Lindsey played a significant role at the Archer AME Zion Church in Windsor, where he served as the preacher’s steward for more than 30 years and over five pastorates. His role was to care for the pastor and his family, provide leadership in the pastor’s absence and handle the church’s finances. “Nothing happens in the church without his knowledge or OK,” said Bill Campbell, the church’s current pastor. “He was my right-hand man, and best pastor’s steward I’ve ever had.”
“It’s a very big, responsible, position,” said Shirley McKnight, a member of the Archer stewardship committee, which Lindsey chaired. He also sang in the choir, taught church school and oversaw the church’s current building project. Campbell said the new fellowship hall will be named for Lindsey. “His was the only funeral service I almost couldn’t get through. He was the epitome of having a professional, compassionate, functioning preacher’s steward.”
“It’s the most important lay role in the church from an administrative point of view,” said Lloyd McKenzie, the presiding elder of the Boston district of the AME Zion Church, and Archer’s pastor in the 1990s. “Ray was very steady in his thinking, and his very pronounced positions on the life of the church made him a very reassuring presence.”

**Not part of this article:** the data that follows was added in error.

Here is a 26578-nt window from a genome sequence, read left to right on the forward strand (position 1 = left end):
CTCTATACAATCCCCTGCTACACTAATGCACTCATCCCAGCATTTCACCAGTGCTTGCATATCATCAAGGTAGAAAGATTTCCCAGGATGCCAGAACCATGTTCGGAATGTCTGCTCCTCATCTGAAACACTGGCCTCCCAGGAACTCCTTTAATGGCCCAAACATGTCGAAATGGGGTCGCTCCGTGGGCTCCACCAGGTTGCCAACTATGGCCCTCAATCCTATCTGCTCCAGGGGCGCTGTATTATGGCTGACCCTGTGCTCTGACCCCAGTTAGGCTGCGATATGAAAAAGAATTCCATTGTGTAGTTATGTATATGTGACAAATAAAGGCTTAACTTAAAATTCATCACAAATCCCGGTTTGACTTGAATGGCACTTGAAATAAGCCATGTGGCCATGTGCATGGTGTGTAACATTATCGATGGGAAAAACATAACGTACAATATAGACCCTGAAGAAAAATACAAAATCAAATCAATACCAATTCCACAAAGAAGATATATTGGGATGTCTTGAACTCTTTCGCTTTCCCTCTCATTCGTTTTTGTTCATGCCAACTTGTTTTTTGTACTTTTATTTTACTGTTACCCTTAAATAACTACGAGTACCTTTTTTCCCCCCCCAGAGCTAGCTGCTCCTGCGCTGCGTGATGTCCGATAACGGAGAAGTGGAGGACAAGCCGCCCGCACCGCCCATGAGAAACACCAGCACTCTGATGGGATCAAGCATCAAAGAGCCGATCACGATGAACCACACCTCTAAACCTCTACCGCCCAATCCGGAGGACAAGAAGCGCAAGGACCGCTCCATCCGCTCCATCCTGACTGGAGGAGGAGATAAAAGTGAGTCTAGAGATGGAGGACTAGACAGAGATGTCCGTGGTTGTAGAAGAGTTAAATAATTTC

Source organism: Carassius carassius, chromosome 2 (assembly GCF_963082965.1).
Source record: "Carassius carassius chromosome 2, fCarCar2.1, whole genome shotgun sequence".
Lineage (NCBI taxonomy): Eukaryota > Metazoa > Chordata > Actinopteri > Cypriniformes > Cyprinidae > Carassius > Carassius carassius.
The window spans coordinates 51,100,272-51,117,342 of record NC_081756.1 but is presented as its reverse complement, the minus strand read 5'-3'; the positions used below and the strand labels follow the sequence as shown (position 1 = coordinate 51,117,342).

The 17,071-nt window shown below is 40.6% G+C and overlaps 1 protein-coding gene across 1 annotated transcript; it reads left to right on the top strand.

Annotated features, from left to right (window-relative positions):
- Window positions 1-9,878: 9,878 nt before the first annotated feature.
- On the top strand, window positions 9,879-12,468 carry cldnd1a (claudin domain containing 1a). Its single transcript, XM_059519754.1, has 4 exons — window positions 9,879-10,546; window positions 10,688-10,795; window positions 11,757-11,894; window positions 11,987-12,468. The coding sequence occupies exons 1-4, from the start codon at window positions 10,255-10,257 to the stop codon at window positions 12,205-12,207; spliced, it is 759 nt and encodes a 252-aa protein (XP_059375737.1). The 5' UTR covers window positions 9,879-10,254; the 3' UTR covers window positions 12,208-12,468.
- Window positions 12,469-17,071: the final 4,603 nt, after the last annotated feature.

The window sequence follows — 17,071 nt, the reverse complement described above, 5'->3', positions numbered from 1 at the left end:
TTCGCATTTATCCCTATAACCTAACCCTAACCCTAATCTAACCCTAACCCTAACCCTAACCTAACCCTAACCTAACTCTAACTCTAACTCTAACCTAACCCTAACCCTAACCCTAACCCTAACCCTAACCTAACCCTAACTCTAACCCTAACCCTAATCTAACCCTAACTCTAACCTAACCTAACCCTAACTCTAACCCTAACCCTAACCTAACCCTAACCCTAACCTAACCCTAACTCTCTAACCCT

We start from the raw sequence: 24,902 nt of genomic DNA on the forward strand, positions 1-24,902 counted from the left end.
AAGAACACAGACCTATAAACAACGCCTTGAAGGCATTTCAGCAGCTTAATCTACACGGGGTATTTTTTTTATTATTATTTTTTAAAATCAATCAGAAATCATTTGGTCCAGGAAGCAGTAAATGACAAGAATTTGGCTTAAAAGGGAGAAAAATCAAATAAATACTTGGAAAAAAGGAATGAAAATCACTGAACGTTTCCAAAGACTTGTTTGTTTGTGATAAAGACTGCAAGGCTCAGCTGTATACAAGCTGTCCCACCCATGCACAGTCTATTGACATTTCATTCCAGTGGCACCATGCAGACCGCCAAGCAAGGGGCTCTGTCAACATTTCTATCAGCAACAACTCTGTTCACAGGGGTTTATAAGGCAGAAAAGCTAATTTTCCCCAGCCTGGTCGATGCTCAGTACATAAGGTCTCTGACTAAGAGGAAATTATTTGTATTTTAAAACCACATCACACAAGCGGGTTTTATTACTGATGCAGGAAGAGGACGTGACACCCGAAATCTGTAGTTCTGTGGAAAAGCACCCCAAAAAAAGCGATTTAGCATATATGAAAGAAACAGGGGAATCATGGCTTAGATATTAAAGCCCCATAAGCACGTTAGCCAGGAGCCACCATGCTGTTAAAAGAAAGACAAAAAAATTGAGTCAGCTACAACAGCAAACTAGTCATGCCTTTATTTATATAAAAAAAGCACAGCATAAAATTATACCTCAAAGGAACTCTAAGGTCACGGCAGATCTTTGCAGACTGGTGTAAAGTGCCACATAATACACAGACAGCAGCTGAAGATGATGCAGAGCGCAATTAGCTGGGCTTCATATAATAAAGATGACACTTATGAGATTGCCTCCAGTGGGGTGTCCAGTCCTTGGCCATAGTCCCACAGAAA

“He was a kind-hearted guy who loved to laugh, and a spiritual leader,” said Stan Simpson, a TV commentator and a church friend. “His faith was strong and Ray was a spiritual rock. … He never carried himself like he was bigger; he wouldn’t play boss, he didn’t judge people.”
Lindsey came from a large family that enjoyed reunions all around the country, but “family life was not without wrinkles and ripples,” McKenzie said. “In his family, he was the go-to person as well. Becoming who he became included some struggles and still remaining true to whatever you believe in.”
Lindsey had five children with his first wife, but his son Joseph died two years ago, killed in broad daylight on Albany Avenue in Hartford. A suspect was caught but has not yet been tried. “It was difficult [for him], but even in his own anguish he had to reach out to others,” McKenzie said.
Lindsey loved fishing, and every year he would charter a bus and drive 50 or so church members up to Cape Cod, where a rented boat would take the group out to deep water to fish. He froze what he caught and whatever the fishermen gave him, and he used that as the basis for a fish-fry fundraiser at the church. On weekends, he would go fishing in the Long Island Sound with friends or sort donations at Foodshare in Bloomfield. He was an avid golfer who played at Keney Park and Goodwin Park.
In addition to his wife, Lindsey is survived by his children, Tanya Cleveland, Leta George, Raynell Lindsey Jr., Cedric Lindsey, Almetta Hunter, Jonathan, Timothy and Shawn DeCarish; 18 grandchildren; three great-grandchildren and several brothers and sisters.
“His innate spirit was gentle and kind, and he had a fortitude about him that makes him get things done,” said McKenzie, his former pastor. “There’s none like Ray.”